When I posted a feature (linked below) about Scott Hamilton on his 60th birthday two years ago, Duke Robillard wrote a note of appreciation for the saxophonist in which he said, “Of all the musicians I know, Scott is not just the keeper of the flame, but actually the flame itself…A soul intent on playing beautiful melodies and echoing the sounds of the greatest exponents of his instrument while being perfectly himself, reinventing the form of classic jazz over and over, each decade adding new twists and subtleties to his style and continuing to grow all the while. Who else does that and still keeps the classic repertoire alive and vital?”
Hamilton tends to be a man of few words, but last night, as I watched him and Robillard at Chan’s in Woonsocket, Rhode Island, I was struck by the joyous expressions that came over his face as he listened to Duke’s inventive solos and full-bodied, propulsive accompaniment. The tenor saxophonist conveys a sense that the bandstand is not only his workplace but his most easeful social sphere, so the rare occasions when he shares it with his old friend obviously mean a lot.
Robillard is one of the most esteemed guitar players on the planet. His mastery encompasses an amazing range of idioms, from swing, jump blues and rockabilly to country, Delta blues and rock’n’roll– for all I know, he may play Segovia-style at home– and he’s impressed me for decades as one of the most complete masters of the American vernacular. Actually, there’s hardly anyone who compares, and I’d venture to say that if every trace of the nation’s home-grown guitar styles was suddenly lost, the Woonsocket native who’ll turn 68 on October 4 would be the obvious choice as the man to resurrect them all.
Duke’s also singular in the array of artists he’s worked with over the years, from Herb Ellis to Ronnie Earl; Jimmy Witherspoon to Jay McShann; Ruth Brown to Roscoe Gordon; Billy Boy Arnold to Pinetop Perkins; Maria Muldaur to John Hammond; Tom Waits to Bob Dylan; Robert Gordon to the Fabulous Thunderbirds; David Grisman to the New Guitar Summit with Jay Geils and Gerry Beaudoin. He’s lately begun to exhibit his work as a photographer, much of which is devoted to candid performance photos and portraits of musicians. Click here for Duke’s photography.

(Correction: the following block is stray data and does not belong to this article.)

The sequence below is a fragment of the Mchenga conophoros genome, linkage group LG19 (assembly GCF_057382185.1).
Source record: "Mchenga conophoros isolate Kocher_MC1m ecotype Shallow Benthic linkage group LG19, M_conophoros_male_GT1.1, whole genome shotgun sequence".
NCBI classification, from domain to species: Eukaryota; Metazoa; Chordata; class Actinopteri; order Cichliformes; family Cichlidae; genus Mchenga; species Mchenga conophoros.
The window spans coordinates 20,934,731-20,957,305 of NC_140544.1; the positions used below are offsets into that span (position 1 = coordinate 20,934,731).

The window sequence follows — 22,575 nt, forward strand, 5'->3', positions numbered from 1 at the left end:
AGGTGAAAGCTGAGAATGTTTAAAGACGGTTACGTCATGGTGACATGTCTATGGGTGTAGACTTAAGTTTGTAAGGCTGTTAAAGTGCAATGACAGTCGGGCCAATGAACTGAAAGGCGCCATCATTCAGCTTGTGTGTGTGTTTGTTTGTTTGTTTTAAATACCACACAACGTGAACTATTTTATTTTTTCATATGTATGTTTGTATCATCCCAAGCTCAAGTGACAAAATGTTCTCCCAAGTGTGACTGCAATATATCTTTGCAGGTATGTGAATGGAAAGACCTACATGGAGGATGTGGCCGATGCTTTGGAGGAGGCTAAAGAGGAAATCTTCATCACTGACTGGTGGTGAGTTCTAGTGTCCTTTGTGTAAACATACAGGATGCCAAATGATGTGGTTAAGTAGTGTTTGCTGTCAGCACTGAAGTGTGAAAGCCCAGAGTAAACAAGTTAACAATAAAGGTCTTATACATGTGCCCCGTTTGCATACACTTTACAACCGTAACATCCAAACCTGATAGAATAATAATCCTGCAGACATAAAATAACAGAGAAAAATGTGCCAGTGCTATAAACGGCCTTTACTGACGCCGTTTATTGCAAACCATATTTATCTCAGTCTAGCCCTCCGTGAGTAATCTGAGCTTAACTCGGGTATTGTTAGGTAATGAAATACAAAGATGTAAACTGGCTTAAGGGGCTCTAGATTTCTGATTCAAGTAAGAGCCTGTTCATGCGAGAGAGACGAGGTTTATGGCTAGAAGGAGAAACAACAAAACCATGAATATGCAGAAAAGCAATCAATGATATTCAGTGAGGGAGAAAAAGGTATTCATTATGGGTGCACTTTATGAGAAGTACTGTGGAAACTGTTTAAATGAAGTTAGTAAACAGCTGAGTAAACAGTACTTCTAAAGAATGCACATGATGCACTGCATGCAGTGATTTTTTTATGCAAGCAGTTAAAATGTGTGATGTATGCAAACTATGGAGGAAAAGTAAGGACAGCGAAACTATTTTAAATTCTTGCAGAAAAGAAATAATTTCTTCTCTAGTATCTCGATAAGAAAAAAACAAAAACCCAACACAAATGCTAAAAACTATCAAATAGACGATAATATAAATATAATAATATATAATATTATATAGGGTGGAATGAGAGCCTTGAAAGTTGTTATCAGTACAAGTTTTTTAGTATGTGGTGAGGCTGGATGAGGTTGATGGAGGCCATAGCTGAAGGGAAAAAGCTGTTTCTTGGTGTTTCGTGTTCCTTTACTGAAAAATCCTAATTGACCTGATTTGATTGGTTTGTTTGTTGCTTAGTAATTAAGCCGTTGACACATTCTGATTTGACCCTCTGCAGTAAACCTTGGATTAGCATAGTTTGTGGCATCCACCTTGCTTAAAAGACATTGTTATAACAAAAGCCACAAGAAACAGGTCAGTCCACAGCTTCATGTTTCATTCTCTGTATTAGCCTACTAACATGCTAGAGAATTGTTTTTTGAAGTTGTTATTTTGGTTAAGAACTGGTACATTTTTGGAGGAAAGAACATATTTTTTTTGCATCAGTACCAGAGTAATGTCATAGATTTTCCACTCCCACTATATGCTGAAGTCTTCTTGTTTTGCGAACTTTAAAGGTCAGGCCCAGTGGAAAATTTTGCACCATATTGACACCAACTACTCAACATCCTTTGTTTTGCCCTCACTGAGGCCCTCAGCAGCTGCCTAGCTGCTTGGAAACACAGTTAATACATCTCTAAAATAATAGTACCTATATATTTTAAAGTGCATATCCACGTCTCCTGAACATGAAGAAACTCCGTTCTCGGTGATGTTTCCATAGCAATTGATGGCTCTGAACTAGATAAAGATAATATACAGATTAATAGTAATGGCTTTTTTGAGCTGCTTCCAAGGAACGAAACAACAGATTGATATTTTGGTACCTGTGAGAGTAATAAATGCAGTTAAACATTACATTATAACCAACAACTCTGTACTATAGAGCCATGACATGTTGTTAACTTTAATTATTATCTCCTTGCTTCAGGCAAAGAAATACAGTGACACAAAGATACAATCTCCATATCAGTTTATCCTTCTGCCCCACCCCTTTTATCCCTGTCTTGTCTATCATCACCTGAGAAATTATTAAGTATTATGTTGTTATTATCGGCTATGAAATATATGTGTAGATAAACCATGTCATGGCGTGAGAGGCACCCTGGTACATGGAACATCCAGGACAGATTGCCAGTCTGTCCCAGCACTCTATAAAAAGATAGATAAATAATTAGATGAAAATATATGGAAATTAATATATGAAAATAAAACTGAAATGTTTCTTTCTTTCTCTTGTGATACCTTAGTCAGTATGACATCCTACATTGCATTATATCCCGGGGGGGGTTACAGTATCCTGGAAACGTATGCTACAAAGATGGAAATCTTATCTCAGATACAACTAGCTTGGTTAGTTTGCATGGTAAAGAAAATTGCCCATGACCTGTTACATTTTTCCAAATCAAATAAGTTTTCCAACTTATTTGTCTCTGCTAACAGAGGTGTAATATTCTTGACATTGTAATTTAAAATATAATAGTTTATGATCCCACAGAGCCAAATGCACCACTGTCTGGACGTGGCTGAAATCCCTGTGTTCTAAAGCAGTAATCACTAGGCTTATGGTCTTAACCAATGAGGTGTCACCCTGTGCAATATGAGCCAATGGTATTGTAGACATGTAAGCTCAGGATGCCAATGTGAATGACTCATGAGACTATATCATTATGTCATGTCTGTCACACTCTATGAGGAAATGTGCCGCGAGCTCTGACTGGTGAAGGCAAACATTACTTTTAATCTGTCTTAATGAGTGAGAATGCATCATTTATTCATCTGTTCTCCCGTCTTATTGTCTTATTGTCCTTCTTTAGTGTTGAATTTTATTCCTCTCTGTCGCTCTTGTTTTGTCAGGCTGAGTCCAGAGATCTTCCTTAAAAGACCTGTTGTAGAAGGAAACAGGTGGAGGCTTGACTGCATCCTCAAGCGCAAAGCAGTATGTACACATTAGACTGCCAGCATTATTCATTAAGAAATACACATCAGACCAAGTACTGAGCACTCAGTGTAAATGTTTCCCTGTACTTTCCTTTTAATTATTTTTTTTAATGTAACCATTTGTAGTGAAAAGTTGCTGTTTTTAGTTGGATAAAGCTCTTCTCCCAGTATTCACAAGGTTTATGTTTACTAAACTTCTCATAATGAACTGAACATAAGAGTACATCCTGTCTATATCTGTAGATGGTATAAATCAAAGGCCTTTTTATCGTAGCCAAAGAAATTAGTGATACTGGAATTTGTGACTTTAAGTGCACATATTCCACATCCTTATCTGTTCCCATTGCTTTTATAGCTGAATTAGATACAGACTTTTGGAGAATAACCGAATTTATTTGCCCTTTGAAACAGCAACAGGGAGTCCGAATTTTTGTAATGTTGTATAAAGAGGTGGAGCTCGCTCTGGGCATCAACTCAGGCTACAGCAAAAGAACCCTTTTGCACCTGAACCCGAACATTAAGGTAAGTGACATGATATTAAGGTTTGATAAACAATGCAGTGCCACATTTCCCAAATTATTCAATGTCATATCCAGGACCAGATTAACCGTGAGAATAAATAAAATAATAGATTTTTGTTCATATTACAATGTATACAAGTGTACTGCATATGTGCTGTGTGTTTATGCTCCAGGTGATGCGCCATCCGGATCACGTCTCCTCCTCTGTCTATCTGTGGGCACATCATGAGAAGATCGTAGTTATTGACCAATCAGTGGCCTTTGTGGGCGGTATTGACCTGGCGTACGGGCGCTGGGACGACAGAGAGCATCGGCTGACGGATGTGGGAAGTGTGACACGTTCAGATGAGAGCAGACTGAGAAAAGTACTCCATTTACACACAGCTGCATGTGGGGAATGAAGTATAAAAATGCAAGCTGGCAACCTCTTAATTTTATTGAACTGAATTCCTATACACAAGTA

While Duke is six years Hamilton’s senior, they’ve been friends since they began poring over Scott’s father’s record collection in the sixties (Robert Hamilton was a painter and teacher at the Rhode Island School of Design) and a mutual admiration society since Scott was in his mid-teens emulating Little Walter as a harmonica player in blues bands around Providence and Duke was the twenty-year-old frontman and creative force behind Roomful of Blues. Hamilton played a solo on Roomful’s debut release, and since then they’ve reunited on albums under each other’s leadership, Scott with Duke on the Rounder album Swing (reissued on Duke Robillard Plays Jazz), and Duke with Scott on Across the Tracks; Blues, Bop & Ballads; and the 2014 release, Remembering Billie. On the latter, Duke’s subtle chording on a pair of Lady Day ballads (“Foolin’ Myself” and “I’ll Never Be the Same”) came to mind at Chan’s as he strummed quietly in accompaniment to Marty Ballou’s bass solo on “Robbins’ Nest.” This oft-overlooked aspect of guitar playing is an art form unto itself in the hands of sophisticated players like Robillard.
The same applies to Hamilton. While he and Duke are much more than conservators (a typecasting made only by those in search of something other than beauty), few rival Scott as the living embodiment of the tenor tradition associated with icons like Coleman Hawkins, Ben Webster, Lester Young, Illinois Jacquet, and Zoot Sims, and second-tier legends Don Byas, Ike Quebec, Julian Dash, and Flip Phillips. Scott’s big, warm sound was unmistakable from early on, and his solos continually impress for their thematic flow and structure. He’s called his own shots since his celebrated arrival in New York in 1976, which in jazz terms means he’s made a career as a globe-trotting nightclub performer and prolific recording artist; Hamilton completists are continually challenged to keep up with his output for labels worldwide. However, like Houston Person, who played a rousing set in withering heat at Northampton’s modestly attended Retrofaire on Saturday, Hamilton is rarely booked at the major jazz festivals or profiled by critics, but chalk that up to a jazz culture that favors the latest over the greatest.
Tony Bennett marked his 90th birthday in August with a performance on Late Night With Stephen Colbert of “This Is All I Ask.” The Gordon Jenkins ballad takes on increasing poignance with a performer’s passing years, so it was a natural for Frank Sinatra’s 1958 album, September of My Years. Hamilton, who’s been an old soul since he first picked up a horn over fifty years ago, is seen above playing it in Norwich, England. Today is Scott’s 62nd birthday.